President Barack Obama announced on Saturday that an initial, temporary accord had been reached with Iran regarding its nuclear program. The agreement, reached between the P5+1 (the United States, United Kingdom, Germany, France, Russia, and China, coordinated by the European Union) and Iran would curb tough oil, banking, and financial sanctions levied against the nation in exchange for a wind-down of and increased transparency into its nuclear operations.
The deal is a landmark. For the Obama administration, it is a much-needed success and could pave the way for a fully functional diplomatic relationship with the estranged Islamic state. For Iran’s recently elected president, Hassan Rouhani, who took office in August, it’s an early manifestation of his campaign promises to restore the nation’s economy and repair relations with the international community.
According to a White House fact sheet, the sanctions imposed against Iran have all but crippled the nation’s economy. Once the second largest oil producer in the Organization of Oil Producing Countries, Iran has fallen to sixth place in a list of 12 as its crude oil production fell from nearly 4.2 million barrels per day to 2.6 million bpd in October. Crude oils sales fell from 2.5 million bpd to about 1 million bpd after the implementation of the sanctions beginning in 2012.
According to the International Energy Agency, which will be conducting daily compliance inspections at Iranian nuclear facilities, total imports of Iranian crude oil averaged about 1.1 million bpd in the first three quarters of 2013 but fell as low as 715,000 bpd in October. The only major post-sanction importers of Iranian oil are China, India, South Korea, Japan, Turkey, and Taiwan.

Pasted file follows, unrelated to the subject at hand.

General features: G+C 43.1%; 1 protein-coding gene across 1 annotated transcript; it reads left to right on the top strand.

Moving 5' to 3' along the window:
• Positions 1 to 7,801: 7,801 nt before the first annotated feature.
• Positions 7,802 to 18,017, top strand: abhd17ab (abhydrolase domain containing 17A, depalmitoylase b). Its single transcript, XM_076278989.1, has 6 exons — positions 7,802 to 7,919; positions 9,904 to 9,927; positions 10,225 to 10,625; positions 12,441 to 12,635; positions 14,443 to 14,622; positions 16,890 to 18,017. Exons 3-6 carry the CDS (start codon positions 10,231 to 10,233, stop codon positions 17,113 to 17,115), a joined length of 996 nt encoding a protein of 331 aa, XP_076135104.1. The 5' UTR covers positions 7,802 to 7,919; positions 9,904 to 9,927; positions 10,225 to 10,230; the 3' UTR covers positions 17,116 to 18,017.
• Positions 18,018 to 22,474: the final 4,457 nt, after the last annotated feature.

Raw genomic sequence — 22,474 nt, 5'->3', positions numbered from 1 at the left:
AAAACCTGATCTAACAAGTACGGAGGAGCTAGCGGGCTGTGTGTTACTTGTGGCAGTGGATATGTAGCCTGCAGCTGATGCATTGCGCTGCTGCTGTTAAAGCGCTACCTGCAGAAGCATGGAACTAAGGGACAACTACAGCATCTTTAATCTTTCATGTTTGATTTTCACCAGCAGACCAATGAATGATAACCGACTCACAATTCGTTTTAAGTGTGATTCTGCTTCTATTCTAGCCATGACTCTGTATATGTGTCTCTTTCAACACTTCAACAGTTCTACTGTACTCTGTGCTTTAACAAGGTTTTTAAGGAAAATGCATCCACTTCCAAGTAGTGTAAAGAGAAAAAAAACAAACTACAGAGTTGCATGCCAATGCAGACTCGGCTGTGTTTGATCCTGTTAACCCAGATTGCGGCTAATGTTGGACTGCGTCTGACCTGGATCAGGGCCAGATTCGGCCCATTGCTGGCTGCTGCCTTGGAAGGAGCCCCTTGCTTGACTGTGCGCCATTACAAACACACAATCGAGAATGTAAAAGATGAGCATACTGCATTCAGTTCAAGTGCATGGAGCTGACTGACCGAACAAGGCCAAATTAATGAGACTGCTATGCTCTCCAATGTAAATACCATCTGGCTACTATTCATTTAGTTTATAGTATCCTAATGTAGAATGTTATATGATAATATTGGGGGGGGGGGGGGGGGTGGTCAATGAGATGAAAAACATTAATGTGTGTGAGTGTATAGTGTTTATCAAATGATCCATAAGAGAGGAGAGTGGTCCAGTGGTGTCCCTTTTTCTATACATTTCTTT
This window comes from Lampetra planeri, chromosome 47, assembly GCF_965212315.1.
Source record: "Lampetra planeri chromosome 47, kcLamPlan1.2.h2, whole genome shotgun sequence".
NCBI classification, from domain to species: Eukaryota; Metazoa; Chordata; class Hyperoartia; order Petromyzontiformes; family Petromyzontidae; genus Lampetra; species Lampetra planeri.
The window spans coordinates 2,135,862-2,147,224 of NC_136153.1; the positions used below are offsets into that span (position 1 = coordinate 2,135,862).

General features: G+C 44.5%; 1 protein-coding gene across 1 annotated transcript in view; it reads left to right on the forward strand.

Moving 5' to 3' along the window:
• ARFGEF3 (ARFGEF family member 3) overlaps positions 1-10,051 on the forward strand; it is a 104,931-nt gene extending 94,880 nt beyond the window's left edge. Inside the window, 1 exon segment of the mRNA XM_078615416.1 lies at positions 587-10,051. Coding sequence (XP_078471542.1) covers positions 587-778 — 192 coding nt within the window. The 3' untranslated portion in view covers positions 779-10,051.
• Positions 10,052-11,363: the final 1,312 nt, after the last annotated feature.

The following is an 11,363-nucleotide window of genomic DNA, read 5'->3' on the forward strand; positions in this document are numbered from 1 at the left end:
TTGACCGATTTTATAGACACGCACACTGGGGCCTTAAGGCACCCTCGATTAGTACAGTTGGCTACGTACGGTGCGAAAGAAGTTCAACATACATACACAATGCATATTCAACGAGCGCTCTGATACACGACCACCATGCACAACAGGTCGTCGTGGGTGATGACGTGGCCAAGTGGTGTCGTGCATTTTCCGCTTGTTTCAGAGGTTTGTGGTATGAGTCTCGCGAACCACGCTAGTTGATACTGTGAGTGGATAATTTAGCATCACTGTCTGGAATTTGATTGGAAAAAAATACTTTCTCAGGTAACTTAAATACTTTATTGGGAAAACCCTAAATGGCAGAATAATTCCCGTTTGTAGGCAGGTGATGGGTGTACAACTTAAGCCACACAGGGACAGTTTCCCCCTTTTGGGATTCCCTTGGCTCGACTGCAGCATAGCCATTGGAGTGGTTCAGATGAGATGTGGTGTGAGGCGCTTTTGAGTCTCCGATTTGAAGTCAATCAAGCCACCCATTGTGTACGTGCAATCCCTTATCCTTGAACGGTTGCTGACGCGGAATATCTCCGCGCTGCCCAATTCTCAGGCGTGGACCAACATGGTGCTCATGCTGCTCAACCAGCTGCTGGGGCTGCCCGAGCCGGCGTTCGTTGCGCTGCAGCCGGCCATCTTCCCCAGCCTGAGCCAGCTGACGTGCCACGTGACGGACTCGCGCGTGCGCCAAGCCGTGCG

The White House calculates that Iran is losing out on $5 billion in revenue each month from lost oil sales alone. The “vast majority” of approximately $100 billion in foreign exchange holdings has been frozen due to the sanctions, and the temporary relaxing of sanctions will unfreeze only about $4.2 billion of these holdings.
It’s important to point out that while the agreement does not allow Iran’s oil sales to increase directly, the relaxing of certain conditions will increase real oil sales. Financial sanctions made it impossible for tankers carrying Iran’s crude oil to be insured, which in turn made it effectively impossible to transport. As some of these financial sanctions are relaxed, actual shipments of crude oil are expected to increase to the full volume allowed under the sanctions.
The announcement of the deal had an immediate impact on markets around the world. Unsurprisingly, the price of oil fell as some of the risk premium evaporated. On Monday morning, Brent crude was off 1.65 percent at $109.22 per barrel, while WTI crude was off 1.36 percent at $93.55 per barrel.
“For the first time in nearly a decade, we have halted the progress of the Iranian nuclear program, and key parts of the program will be rolled back,” said Obama on Saturday evening, shortly after the deal was reached. “Iran has committed to halting certain levels of enrichment and neutralizing part of its stockpiles. Iran cannot use its next-generation centrifuges, which are used for enriching uranium. Iran cannot install or start up new centrifuges, and its production of centrifuges will be limited. Iran will halt work at its plutonium reactor. And new inspections will provide extensive access to Iran’s nuclear facilities and allow the international community to verify whether Iran is keeping its commitments.”
The deal will be in place for six months, and the P5+1 hopes that it will establish a framework from which a longer-term agreement can be made. Rouhani, who has long been involved in international negotiations regarding Iran’s nuclear program, has so far made good on his intentions to play nice with the international community. What remains to be seen, though, is if Iran’s supreme leader, Ali Khamenei, is willing to take the option to develop a nuclear weapon totally off the table.